The GOLD Standard in Body Composition Measurement

Pinch Calipers

6 Reasons Why body composition testing with pinch calipers is so inaccurate

On a test base of nearly 1,000 tests so far this year, at least 200 of our test clients have indicated that they had recently had their body fat percentage measured by a personal trainer using pinch calipers.

Pinch calipers are fine to gain a general idea of how much body fat you have. But, they are by no means accurate. In fact, in every single test we’ve done, the client measured between 4% and 10% points fatter in the Bod Pod than they did with calipers.

So, what exactly does that mean? If a 200 pound person has a body fat, or BMI percentage of 20% with calipers, that means they carry 40 pounds of fat. If they test in the Bod Pod at 30% body fat, that means they actually are carrying 60 pounds of body fat. A full 20 pounds more than the caliper measurement. That’s a huge miss!

Here’s why calipers are so inaccurate:

1). First and foremost, pinch calipers can only measure the layer of visceral fat that sits below the skin and above the muscle.

2). Pinch calipers can’t measure the intra-muscular fat that resides within the muscle structure. If you go to the butcher counter in your local super market and look at the ribeye steaks, you will then understand what intra-muscular fat is.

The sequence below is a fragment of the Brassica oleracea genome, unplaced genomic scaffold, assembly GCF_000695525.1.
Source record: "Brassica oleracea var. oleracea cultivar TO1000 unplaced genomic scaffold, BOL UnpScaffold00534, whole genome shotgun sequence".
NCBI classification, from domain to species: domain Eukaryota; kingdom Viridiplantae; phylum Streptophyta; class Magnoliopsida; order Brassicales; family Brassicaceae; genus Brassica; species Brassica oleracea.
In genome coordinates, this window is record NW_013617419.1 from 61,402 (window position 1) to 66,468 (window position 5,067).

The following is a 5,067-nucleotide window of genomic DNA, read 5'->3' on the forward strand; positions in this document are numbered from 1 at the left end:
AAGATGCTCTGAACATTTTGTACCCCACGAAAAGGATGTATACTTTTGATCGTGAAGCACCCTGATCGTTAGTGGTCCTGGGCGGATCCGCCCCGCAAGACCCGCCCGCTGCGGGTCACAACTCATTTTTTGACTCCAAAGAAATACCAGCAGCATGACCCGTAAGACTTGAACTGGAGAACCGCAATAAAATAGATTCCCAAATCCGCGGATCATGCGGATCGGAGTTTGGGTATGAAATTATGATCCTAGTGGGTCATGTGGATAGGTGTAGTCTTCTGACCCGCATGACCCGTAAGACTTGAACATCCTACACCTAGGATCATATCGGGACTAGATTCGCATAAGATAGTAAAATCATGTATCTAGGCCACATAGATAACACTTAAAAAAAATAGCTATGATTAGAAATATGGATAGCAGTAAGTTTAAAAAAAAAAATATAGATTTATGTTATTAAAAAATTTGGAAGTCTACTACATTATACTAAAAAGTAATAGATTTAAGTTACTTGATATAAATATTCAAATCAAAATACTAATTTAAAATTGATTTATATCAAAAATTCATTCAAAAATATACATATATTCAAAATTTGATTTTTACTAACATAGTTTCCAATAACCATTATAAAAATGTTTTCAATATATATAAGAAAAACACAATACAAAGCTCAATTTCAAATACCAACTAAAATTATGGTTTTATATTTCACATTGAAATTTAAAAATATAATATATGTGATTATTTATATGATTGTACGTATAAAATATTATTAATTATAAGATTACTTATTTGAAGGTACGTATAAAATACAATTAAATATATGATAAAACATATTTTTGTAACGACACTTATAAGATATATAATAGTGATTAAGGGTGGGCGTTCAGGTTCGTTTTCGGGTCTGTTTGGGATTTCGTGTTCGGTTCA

3). Worst of all, calipers can’t measure the worst kind of fat, visceral fat. Visceral fat is the type of fat that resides in the abdomen and surrounds the organs. It’s the most dangerous type of fat in terms of putting your health at risk. And, fortunately, it’s generally the first type of fat to decrease when you change your diet and exercise routine.

4). There’s another type of fat which 9 out of 10 people have never heard of. It’s called either brown fat or dark fat. Ironically, this is a healthy fat that has a favorable impact on metabolism. It largely resides in the upper middle section of your back so again, it can’t be measured with calipers.

5). The caliper test is largely subjective. It is heavily affected by both how and exactly where the trainer pinches. Plus, if you have a follow-up test, the data can easily change if the trainer doesn’t pinch in exactly the same places as he/she did in the first test.

6). Extremely heavy people simply cannot be measured with calipers.

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